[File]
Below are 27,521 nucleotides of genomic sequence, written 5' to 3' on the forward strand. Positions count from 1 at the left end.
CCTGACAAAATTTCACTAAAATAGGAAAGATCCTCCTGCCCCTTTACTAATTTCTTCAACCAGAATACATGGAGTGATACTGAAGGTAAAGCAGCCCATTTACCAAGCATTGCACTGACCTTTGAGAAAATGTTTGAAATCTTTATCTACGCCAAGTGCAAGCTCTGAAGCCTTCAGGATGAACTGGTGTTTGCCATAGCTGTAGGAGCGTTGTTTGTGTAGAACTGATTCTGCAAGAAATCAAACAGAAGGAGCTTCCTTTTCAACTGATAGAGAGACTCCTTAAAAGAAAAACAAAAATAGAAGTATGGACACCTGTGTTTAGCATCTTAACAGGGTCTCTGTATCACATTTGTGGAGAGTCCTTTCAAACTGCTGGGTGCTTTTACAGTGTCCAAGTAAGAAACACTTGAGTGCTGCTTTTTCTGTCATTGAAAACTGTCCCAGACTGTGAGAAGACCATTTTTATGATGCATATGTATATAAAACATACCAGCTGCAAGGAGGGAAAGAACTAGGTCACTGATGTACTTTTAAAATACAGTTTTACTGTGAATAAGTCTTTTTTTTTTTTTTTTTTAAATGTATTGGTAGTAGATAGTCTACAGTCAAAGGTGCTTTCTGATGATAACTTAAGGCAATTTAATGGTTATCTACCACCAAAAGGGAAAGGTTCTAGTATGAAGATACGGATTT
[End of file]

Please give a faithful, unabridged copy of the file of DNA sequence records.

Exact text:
Below are 27,521 nucleotides of genomic sequence, written 5' to 3' on the forward strand. Positions count from 1 at the left end.
CCTGACAAAATTTCACTAAAATAGGAAAGATCCTCCTGCCCCTTTACTAATTTCTTCAACCAGAATACATGGAGTGATACTGAAGGTAAAGCAGCCCATTTACCAAGCATTGCACTGACCTTTGAGAAAATGTTTGAAATCTTTATCTACGCCAAGTGCAAGCTCTGAAGCCTTCAGGATGAACTGGTGTTTGCCATAGCTGTAGGAGCGTTGTTTGTGTAGAACTGATTCTGCAAGAAATCAAACAGAAGGAGCTTCCTTTTCAACTGATAGAGAGACTCCTTAAAAGAAAAACAAAAATAGAAGTATGGACACCTGTGTTTAGCATCTTAACAGGGTCTCTGTATCACATTTGTGGAGAGTCCTTTCAAACTGCTGGGTGCTTTTACAGTGTCCAAGTAAGAAACACTTGAGTGCTGCTTTTTCTGTCATTGAAAACTGTCCCAGACTGTGAGAAGACCATTTTTATGATGCATATGTATATAAAACATACCAGCTGCAAGGAGGGAAAGAACTAGGTCACTGATGTACTTTTAAAATACAGTTTTACTGTGAATAAGTCTTTTTTTTTTTTTTTTTTAAATGTATTGGTAGTAGATAGTCTACAGTCAAAGGTGCTTTCTGATGATAACTTAAGGCAATTTAATGGTTATCTACCACCAAAAGGGAAAGGTTCTAGTATGAAGATACGGATTT